Do you think the hardest thing
You can do is love the world
As it is rather than as
You think the world ought to be?
Try and remember the first
Time you opened a window
To listen to summer rain
And felt the cooling air move
Slowly over your warm skin;
Remember how difficult
And pleasing it was to move
Together to the window?
You know the hardest thing in
The world is two moving as one.
Here’s a view—and I’m content espousing it—
Philosophies ain’t pants you tailor to fit;
Though there is a way they’re similar to such—
Too little is mostly better than too much.
You, for whom I write this poem again
And again and again, do you still
Feel the warm pendulum of my tongue
Marking the passages of the moon
Across a litter of galaxies
In their slow pin-wheeling explosions
Through the deep millennia of night?
Do you see me as I see you still,
Our upper lips glistening with sweat,
Our bodies tracing short bright arcs
Through the few moments of abandon
We stole once before you rose, alone,
And walked home in the dawn? That morning,
Did the wind taste of clover and salt?
I thought I’d like some machine to be
My spirit animal as they seemed
Everything in this world I am not—
Designed, undesigning, purposeful
Replicable, and explicable.
So I tried them out from cpus
To rattling wooden water screws;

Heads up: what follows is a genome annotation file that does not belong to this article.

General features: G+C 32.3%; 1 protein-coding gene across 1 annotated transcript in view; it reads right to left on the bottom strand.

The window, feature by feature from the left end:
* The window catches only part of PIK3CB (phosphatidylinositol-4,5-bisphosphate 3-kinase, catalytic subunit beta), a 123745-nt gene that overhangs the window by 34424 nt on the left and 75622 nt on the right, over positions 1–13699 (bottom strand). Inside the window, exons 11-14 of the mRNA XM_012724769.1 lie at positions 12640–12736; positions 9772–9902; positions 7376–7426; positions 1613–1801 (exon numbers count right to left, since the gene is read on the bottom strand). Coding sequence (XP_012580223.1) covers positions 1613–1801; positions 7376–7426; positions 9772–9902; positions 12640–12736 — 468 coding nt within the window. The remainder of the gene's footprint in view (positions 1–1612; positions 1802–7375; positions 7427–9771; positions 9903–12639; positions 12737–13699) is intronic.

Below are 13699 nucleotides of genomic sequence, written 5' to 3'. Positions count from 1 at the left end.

I tried every friend’s well-oiled love
From sybian to kalashnikov.
I found some ran cold and some ran hot
And some took stock of me while I dreamed
And measured all my complicity.
Gears don’t absolve any of us, people,
We’re all lazily reprehensible.
I don’t know if I’ve ever told you
The truth about the moon and me.
I know we appear somewhat estranged
These days and, perhaps, growing distant,
But ours is an eccentric orbit,
A precession of perturbations.
So what you see of us is nothing
Like we really are. Nothing at all.
Do you think the long bright nights we spend
Staring into each other’s faces
Could be enough? That would be no more
Than a chaste simulacrum of love.
Try to imagine the other nights
The moon and I spend each month slowly
Rolling in a hemisphere of sky
You will never see, where the stars crushed
Beneath us smell of sweet red clover
And our sweat is the dew in July.
A morning came when all the ditches
Lay drying and cluttered with lupins
In the summer sun. You and I, we
Kept their colours contained so carefully
Every day then, at the edges of
Lawns mowed fretfully from green to brown
Year after year. Oh, Julys were rote.
Sometimes now I look out the window
To see your daughter push a mower
Over where the lupins grew. I ask,
Regularly, why she cuts them down.
Your memory is a scythe, she says.
Let’s begin with a simple fact: time passes faster in the mountains than it does at sea level.
Ash on a mountain down to
The slow-heaving sea,
What’s time but smeared colours,
An Impressionist painting?.